Is your financial newsletter simply “ticking over” as you think it should, or is it a crucial part of a wider marketing strategy?

In this article, our marketing team here at CreativeAdviser will be sharing the key differences between a plan and a strategy when it comes to newsletters for financial firms.

Our hope is that your newsletter can be used to full effect rather than a monthly activity you “simply do” because “everyone else in my field does it”.

So, what distinguishes a strategy from a plan when it comes to your financial newsletter, and how can you move it more towards the former so that it meets its full potential?


Plan & Strategy: The Key Distinctions

A marketing plan is a set programme or pattern – with little room for flexibility. If your “Plan A” fails, for instance, then you don’t change it. Instead, you move to “Plan B”.

Taken on this definition, a financial newsletter plan might include things such as the frequency you have determined for it (i.e. does it go out once a month, every other month etc.?).

The advantage of a newsletter plan is that it allows for both staff and newsletter subscribers to access a high level of predictability. They get to know when to expect your newsletter in their inboxes, and may even look forward to it if it’s a very good one!

In other words, a newsletter plan is great for building confidence and stability.

A strategy, however, is more of a design or layout to achieve a specific goal. As such, it is more flexible than a plan, since the tactics you use within the strategy might change as required.

When looked at through this lens, your financial newsletter becomes more of a tool within a wider marketing strategy. It’s not just focused on the “how” of your newsletter (e.g. how will we distribute it?) but also the “why” – i.e. what is its purpose and what is the best way to integrate it into our wider marketing strategy?


Financial Newsletter Steps & “Best Steps”

Sometimes our team will speak to a financial planner enquiring into our services, and they’ll tell us that they’re already running a newsletter but it is just a “box ticking exercise”.

Basically, the newsletter is just going out to an email list because the financial planner feels like they should be “doing something” with their marketing – and this is what everyone else seems to be doing.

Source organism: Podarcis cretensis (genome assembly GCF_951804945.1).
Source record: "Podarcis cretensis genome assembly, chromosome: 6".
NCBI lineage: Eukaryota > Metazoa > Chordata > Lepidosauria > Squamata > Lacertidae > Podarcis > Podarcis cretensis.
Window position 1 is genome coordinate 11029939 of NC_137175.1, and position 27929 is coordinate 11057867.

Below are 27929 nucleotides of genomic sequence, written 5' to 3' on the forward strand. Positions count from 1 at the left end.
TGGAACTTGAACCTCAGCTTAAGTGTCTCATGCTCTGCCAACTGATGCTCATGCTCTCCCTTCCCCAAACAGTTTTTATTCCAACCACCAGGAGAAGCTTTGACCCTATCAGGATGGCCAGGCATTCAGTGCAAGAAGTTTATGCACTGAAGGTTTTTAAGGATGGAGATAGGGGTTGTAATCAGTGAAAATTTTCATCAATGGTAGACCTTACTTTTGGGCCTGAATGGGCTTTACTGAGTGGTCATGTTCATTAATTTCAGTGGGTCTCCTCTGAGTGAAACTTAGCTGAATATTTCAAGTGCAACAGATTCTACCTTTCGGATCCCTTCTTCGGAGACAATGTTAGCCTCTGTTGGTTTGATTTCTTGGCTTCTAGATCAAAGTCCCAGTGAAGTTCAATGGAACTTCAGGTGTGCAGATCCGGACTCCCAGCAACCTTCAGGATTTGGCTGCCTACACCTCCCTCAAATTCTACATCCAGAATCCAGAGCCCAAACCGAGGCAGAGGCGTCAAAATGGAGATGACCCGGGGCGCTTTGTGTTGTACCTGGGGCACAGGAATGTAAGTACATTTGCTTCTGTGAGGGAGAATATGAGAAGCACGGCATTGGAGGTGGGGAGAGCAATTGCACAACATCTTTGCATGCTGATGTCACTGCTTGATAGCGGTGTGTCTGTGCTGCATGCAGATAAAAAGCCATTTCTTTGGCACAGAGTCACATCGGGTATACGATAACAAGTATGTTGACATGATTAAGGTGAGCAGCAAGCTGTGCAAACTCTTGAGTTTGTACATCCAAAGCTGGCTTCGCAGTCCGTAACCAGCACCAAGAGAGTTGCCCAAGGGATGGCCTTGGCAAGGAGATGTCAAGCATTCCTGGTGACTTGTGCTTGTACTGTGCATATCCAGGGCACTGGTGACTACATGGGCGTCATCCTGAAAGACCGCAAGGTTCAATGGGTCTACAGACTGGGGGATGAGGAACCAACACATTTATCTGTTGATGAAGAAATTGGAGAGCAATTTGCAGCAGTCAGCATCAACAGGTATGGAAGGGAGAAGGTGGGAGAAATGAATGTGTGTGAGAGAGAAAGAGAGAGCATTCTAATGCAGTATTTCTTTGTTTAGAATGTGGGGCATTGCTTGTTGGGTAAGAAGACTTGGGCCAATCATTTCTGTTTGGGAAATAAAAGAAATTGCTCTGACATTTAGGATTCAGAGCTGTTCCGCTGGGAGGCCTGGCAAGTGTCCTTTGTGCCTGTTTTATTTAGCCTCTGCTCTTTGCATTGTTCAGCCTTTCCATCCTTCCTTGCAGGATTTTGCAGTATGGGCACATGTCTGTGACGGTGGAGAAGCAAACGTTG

When we ask them what kind of metrics they’ve seen (e.g. how many people open the emails on average or respond to the calls to action), quite often the financial planner doesn’t know!

These types of enquiries are quite common, and they not only show a newsletter plan which is not working. They show a newsletter which is not being used strategically.

Quite often, this happens because a financial planner has read somewhere (e.g. a blog) that they need to get a newsletter up and running. They then approach an agency to take them through “the steps” to get it operational so that, technically speaking, it works properly and looks good.

That’s fine, but it only gets you so far. Just following “the steps” to start a financial newsletter isn’t the same as taking the “best steps” to leverage it effectively within your own marketing strategy.

So, how can you start to move from just having a plan for your financial newsletter, to also having a strategy?


Take a Step Back

Rather than “zone in” on the finer details of your newsletter to try and find out why it’s not working (e.g. “Am I sending it out at the right time?”), take a step back and look at the bigger picture.

What are your goals for your financial planning business? For instance, are you a new firm with 30 clients and hope to double this over the next 6-12 months?

Who are you looking to target and what value can you offer them that is different from the competition? Why might a potential client turn to you, for instance, rather than a big, established nation-wide financial firm instead?

How big is your target market and what are the ways they like to consume news and information? Do they use Facebook, for instance, or WhatsApp? Do they prefer email or post?

What are their pain-points and what kind of obstacles might you need to try and address as they move through your customer journey?

Once you start to tackle these questions, it starts to become clearer why and how you should be using your financial newsletter in your distinct case.

For instance, suppose your main target market as a financial planner is senior doctors. How might this influence the design and content of your newsletter? Will you be using it to primarily engage an existing client list or to build up your client base even further?

If it’s the latter, for instance, then perhaps you might consider a “refer and reward” scheme within your newsletter. Here, you could offer a reduction in your fees to any subscriber who successfully gets another senior doctor to join your list, and attend your next webinar on the lifetime allowance.

For new attendees of the webinar, you may then wish to use your newsletter in other ways to ensure they don’t simply drift away after receiving that value from you. Perhaps you could then sign them up to a 3-week newsletter series on pension tips for doctors, with the end-goal of getting them to book a consultation to discuss their own case with a member of your team?

As you can see, it is such a waste to simply have a financial newsletter “ticking over” when it often has so much more potential. Don’t settle for less than what you and your clients deserve.



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